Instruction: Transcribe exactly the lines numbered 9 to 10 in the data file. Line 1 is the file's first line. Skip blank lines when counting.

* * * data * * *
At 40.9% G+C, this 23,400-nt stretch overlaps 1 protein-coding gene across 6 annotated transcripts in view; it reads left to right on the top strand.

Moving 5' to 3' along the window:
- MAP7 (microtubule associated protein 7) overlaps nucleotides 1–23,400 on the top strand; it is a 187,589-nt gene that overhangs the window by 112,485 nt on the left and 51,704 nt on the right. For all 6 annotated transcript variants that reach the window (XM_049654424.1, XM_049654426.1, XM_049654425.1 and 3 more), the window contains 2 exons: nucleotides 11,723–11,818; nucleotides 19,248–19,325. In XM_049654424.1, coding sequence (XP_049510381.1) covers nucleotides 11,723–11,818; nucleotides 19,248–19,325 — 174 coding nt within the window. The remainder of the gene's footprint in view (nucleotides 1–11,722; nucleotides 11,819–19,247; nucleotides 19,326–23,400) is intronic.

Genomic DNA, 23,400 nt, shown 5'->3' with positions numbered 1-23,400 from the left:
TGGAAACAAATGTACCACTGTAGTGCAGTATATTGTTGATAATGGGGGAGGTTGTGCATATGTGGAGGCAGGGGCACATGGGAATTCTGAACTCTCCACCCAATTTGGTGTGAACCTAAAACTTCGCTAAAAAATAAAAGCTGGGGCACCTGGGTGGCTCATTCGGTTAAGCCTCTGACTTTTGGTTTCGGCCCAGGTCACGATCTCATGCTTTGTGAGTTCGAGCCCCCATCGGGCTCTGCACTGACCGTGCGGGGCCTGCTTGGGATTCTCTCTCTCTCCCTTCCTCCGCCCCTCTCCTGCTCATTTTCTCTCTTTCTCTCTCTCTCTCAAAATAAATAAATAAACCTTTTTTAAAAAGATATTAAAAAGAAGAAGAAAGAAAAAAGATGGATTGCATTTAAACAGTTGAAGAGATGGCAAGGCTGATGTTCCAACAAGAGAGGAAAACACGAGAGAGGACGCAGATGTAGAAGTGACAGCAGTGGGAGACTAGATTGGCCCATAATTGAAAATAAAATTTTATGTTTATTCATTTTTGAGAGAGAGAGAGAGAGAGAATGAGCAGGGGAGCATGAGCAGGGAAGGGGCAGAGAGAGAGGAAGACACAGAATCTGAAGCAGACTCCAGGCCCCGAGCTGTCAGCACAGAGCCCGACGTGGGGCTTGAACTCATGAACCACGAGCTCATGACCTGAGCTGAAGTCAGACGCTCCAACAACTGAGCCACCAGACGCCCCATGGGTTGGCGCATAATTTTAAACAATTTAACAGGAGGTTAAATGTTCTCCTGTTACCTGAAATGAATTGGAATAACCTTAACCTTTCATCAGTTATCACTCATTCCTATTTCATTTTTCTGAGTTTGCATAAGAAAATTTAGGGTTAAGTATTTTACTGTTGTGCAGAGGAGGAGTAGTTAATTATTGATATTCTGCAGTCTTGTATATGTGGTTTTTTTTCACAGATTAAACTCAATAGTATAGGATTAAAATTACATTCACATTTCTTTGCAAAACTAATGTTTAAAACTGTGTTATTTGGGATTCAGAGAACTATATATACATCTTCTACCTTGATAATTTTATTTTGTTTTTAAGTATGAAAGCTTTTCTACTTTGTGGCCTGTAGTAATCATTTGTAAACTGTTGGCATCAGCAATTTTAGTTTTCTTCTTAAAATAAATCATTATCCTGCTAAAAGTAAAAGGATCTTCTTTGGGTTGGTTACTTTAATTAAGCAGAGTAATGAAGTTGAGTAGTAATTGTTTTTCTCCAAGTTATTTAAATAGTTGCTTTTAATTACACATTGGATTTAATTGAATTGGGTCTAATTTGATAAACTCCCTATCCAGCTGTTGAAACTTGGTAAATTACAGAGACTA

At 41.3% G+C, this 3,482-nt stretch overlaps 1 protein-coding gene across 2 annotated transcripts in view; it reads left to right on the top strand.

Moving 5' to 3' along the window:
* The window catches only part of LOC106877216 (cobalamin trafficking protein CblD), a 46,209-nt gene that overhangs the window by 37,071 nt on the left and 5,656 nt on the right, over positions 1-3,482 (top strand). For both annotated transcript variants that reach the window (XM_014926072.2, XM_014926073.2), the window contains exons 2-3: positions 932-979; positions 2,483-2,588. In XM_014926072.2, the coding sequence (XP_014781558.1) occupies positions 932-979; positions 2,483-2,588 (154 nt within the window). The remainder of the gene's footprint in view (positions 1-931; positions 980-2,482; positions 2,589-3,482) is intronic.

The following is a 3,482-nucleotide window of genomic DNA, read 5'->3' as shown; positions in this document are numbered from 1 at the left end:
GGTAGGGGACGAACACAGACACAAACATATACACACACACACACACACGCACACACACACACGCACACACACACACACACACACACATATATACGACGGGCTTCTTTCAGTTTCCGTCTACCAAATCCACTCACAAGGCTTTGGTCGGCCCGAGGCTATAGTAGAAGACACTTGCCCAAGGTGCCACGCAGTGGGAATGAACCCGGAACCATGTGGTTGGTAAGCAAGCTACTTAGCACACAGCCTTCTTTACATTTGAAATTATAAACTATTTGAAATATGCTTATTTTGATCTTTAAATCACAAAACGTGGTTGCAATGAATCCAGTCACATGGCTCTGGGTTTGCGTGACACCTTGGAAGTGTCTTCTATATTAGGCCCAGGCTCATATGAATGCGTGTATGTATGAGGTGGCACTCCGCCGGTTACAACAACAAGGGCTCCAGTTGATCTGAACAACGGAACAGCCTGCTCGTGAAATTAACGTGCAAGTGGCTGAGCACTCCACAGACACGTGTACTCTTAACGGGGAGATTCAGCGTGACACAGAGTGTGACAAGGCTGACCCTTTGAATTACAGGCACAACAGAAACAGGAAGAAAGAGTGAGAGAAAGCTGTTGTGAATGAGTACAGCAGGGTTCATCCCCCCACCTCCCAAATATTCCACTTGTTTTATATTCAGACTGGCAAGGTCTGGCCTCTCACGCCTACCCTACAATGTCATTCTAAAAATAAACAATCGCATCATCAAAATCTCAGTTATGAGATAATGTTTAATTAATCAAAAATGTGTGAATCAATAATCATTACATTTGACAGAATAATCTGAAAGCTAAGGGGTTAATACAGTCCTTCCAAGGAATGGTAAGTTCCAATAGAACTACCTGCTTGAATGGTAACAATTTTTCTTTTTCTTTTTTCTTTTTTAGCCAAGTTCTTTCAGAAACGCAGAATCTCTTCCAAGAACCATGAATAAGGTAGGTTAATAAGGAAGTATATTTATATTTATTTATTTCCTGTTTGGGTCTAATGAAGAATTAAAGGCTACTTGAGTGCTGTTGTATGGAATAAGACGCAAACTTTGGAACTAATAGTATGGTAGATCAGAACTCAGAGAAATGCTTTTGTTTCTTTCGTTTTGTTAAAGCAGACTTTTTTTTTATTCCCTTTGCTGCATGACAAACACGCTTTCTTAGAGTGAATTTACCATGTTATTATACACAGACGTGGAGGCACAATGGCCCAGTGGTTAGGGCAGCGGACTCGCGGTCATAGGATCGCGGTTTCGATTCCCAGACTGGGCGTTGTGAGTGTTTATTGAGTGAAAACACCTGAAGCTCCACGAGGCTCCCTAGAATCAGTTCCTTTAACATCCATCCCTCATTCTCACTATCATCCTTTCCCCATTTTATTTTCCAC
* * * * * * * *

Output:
The following is a 3,482-nucleotide window of genomic DNA, read 5'->3' as shown; positions in this document are numbered from 1 at the left end:
GGTAGGGGACGAACACAGACACAAACATATACACACACACACACACACGCACACACACACACGCACACACACACACACACACACACATATATACGACGGGCTTCTTTCAGTTTCCGTCTACCAAATCCACTCACAAGGCTTTGGTCGGCCCGAGGCTATAGTAGAAGACACTTGCCCAAGGTGCCACGCAGTGGGAATGAACCCGGAACCATGTGGTTGGTAAGCAAGCTACTTAGCACACAGCCTTCTTTACATTTGAAATTATAAACTATTTGAAATATGCTTATTTTGATCTTTAAATCACAAAACGTGGTTGCAATGAATCCAGTCACATGGCTCTGGGTTTGCGTGACACCTTGGAAGTGTCTTCTATATTAGGCCCAGGCTCATATGAATGCGTGTATGTATGAGGTGGCACTCCGCCGGTTACAACAACAAGGGCTCCAGTTGATCTGAACAACGGAACAGCCTGCTCGTGAAATTAACGTGCAAGTGGCTGAGCACTCCACAGACACGTGTACTCTTAACGGGGAGATTCAGCGTGACACAGAGTGTGACAAGGCTGACCCTTTGAATTACAGGCACAACAGAAACAGGAAGAAAGAGTGAGAGAAAGCTGTTGTGAATGAGTACAGCAGGGTTCATCCCCCCACCTCCCAAATATTCCACTTGTTTTATATTCAGACTGGCAAGGTCTGGCCTCTCACGCCTACCCTACAATGTCATTCTAAAAATAAACAATCGCATCATCAAAATCTCAGTTATGAGATAATGTTTAATTAATCAAAAATGTGTGAATCAATAATCATTACATTTGACAGAATAATCTGAAAGCTAAGGGGTTAATACAGTCCTTCCAAGGAATGGTAAGTTCCAATAGAACTACCTGCTTGAATGGTAACAATTTTTCTTTTTCTTTTTTCTTTTTTAGCCAAGTTCTTTCAGAAACGCAGAATCTCTTCCAAGAACCATGAATAAGGTAGGTTAATAAGGAAGTATATTTATATTTATTTATTTCCTGTTTGGGTCTAATGAAGAATTAAAGGCTACTTGAGTGCTGTTGTATGGAATAAGACGCAAACTTTGGAACTAATAGTATGGTAGATCAGAACTCAGAGAAATGCTTTTGTTTCTTTCGTTTTGTTAAAGCAGACTTTTTTTTTATTCCCTTTGCTGCATGACAAACACGCTTTCTTAGAGTGAATTTACCATGTTATTATACACAGACGTGGAGGCACAATGGCCCAGTGGTTAGGGCAGCGGACTCGCGGTCATAGGATCGCGGTTTCGATTCCCAGACTGGGCGTTGTGAGTGTTTATTGAGTGAAAACACCTGAAGCTCCACGAGGCTCCCTAGAATCAGTTCCTTTAACATCCATCCCTCATTCTCACTATCATCCTTTCCCCATTTTATTTTCCAC